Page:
RPM, Volume 13, Number 12, March 20 to March 26, 2011

The Bondage of the Will

By Martin Luther


Section LXIII.

Sect. LXIII. — NOTHING, therefore, could be more absurdly adduced in support of "Free-will" than this passage of Ezekiel, nay, it makes with all possible force directly against "Free-will." For it is here shewn, in what state "Free-will" is, and what it can do under the knowledge of sin, and in turning itself from it: — that is, that it can only go on to worse, and add to its sins desperation and impenitency, unless God soon come in to help, and to call back, and raise up by the word of promise. For the concern of God in promising grace to recall and raise up the sinner, is itself an argument sufficiently great and conclusive, that "Free-will," of itself, cannot but go on to worse, and (as the Scripture saith) ‘fall down to hell:' unless, indeed, you imagine that God is such a trifler, that He pours forth so great an abundance of the words of promise, not from any necessity of them unto our salvation, but from a mere delight in loquacity! Wherefore, you see, that not only all the words of law stand against "Free-will," but also, that all the words of the promise utterly confute it; that is, that, the whole Scripture makes directly against it.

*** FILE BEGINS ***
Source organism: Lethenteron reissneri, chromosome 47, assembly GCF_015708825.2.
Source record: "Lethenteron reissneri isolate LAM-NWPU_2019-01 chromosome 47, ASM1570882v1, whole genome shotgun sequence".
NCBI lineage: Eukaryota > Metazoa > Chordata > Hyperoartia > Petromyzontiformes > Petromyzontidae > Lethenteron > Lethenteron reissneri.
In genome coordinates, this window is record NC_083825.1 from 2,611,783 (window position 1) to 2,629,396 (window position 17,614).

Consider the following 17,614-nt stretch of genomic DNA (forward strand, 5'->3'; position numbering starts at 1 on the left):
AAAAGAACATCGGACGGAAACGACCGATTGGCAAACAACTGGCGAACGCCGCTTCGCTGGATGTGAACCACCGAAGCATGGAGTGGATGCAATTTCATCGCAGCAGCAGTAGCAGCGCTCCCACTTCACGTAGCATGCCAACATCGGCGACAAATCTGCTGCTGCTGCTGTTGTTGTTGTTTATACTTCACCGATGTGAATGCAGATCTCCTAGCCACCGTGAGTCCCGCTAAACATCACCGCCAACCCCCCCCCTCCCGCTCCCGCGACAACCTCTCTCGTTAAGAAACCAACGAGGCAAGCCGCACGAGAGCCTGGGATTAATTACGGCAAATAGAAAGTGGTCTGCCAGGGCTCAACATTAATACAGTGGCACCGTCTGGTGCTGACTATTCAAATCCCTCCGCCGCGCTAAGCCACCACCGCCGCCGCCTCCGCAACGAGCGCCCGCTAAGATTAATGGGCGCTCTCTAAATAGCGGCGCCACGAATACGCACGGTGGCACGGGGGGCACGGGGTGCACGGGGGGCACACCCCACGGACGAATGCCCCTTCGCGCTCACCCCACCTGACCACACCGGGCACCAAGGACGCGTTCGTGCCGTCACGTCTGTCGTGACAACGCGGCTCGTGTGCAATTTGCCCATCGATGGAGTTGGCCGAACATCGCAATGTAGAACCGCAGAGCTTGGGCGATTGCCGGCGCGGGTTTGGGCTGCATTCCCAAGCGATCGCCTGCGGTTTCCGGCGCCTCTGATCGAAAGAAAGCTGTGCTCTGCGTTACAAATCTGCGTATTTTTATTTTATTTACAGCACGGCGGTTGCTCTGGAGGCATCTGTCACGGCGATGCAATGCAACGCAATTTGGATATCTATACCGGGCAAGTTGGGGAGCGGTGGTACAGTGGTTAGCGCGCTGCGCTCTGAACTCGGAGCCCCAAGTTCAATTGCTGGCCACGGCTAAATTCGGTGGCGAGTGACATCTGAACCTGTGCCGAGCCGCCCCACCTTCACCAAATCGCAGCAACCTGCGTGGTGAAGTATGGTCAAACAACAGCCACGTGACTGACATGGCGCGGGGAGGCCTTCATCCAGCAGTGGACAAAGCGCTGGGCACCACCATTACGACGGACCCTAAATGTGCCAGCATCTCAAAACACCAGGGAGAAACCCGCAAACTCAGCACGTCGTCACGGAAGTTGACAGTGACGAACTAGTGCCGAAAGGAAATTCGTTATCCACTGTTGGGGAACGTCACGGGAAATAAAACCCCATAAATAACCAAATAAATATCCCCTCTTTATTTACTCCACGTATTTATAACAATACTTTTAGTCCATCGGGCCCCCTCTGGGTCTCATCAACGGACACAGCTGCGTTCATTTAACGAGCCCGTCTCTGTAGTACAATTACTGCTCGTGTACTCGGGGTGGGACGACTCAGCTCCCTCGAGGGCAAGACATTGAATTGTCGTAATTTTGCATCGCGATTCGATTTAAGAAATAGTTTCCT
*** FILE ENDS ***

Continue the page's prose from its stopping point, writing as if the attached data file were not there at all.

Hence, you see, this word, "I desire not the death of a sinner," does nothing else but preach and offer divine mercy to the world, which none receive with joy and gratitude but those who are distressed and exercised with the fears of death, for they are they in whom the law has now done its office, that is, in bringing them to the knowledge of sin. But they who have not yet experienced the office of the law, who do not yet know their sin nor feel the fears of death, despise the mercy promised in that word.

This article is provided as a ministry of Third Millennium Ministries (Thirdmill). If you have a question about this article, please email our Theological Editor.

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